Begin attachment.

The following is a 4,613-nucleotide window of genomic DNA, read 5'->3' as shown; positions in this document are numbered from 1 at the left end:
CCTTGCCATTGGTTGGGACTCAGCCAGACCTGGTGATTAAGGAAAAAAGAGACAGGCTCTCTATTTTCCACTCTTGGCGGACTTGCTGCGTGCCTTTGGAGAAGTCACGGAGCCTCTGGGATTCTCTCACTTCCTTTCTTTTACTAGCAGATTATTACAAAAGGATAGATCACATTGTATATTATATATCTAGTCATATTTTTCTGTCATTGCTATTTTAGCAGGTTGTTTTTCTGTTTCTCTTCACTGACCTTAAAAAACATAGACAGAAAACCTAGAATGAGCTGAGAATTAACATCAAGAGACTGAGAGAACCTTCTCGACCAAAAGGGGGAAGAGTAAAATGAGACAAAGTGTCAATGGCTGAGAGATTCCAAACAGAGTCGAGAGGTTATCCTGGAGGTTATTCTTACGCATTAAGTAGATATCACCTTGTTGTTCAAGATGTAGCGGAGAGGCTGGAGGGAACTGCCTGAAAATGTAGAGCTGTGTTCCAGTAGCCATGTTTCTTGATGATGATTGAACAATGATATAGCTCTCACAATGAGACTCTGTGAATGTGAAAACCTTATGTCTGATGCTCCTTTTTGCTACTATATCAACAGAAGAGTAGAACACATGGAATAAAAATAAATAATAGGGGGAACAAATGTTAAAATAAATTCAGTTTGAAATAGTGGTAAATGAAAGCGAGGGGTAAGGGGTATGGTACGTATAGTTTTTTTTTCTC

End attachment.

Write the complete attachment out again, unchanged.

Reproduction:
The following is a 4,613-nucleotide window of genomic DNA, read 5'->3' as shown; positions in this document are numbered from 1 at the left end:
CCTTGCCATTGGTTGGGACTCAGCCAGACCTGGTGATTAAGGAAAAAAGAGACAGGCTCTCTATTTTCCACTCTTGGCGGACTTGCTGCGTGCCTTTGGAGAAGTCACGGAGCCTCTGGGATTCTCTCACTTCCTTTCTTTTACTAGCAGATTATTACAAAAGGATAGATCACATTGTATATTATATATCTAGTCATATTTTTCTGTCATTGCTATTTTAGCAGGTTGTTTTTCTGTTTCTCTTCACTGACCTTAAAAAACATAGACAGAAAACCTAGAATGAGCTGAGAATTAACATCAAGAGACTGAGAGAACCTTCTCGACCAAAAGGGGGAAGAGTAAAATGAGACAAAGTGTCAATGGCTGAGAGATTCCAAACAGAGTCGAGAGGTTATCCTGGAGGTTATTCTTACGCATTAAGTAGATATCACCTTGTTGTTCAAGATGTAGCGGAGAGGCTGGAGGGAACTGCCTGAAAATGTAGAGCTGTGTTCCAGTAGCCATGTTTCTTGATGATGATTGAACAATGATATAGCTCTCACAATGAGACTCTGTGAATGTGAAAACCTTATGTCTGATGCTCCTTTTTGCTACTATATCAACAGAAGAGTAGAACACATGGAATAAAAATAAATAATAGGGGGAACAAATGTTAAAATAAATTCAGTTTGAAATAGTGGTAAATGAAAGCGAGGGGTAAGGGGTATGGTACGTATAGTTTTTTTTTCTC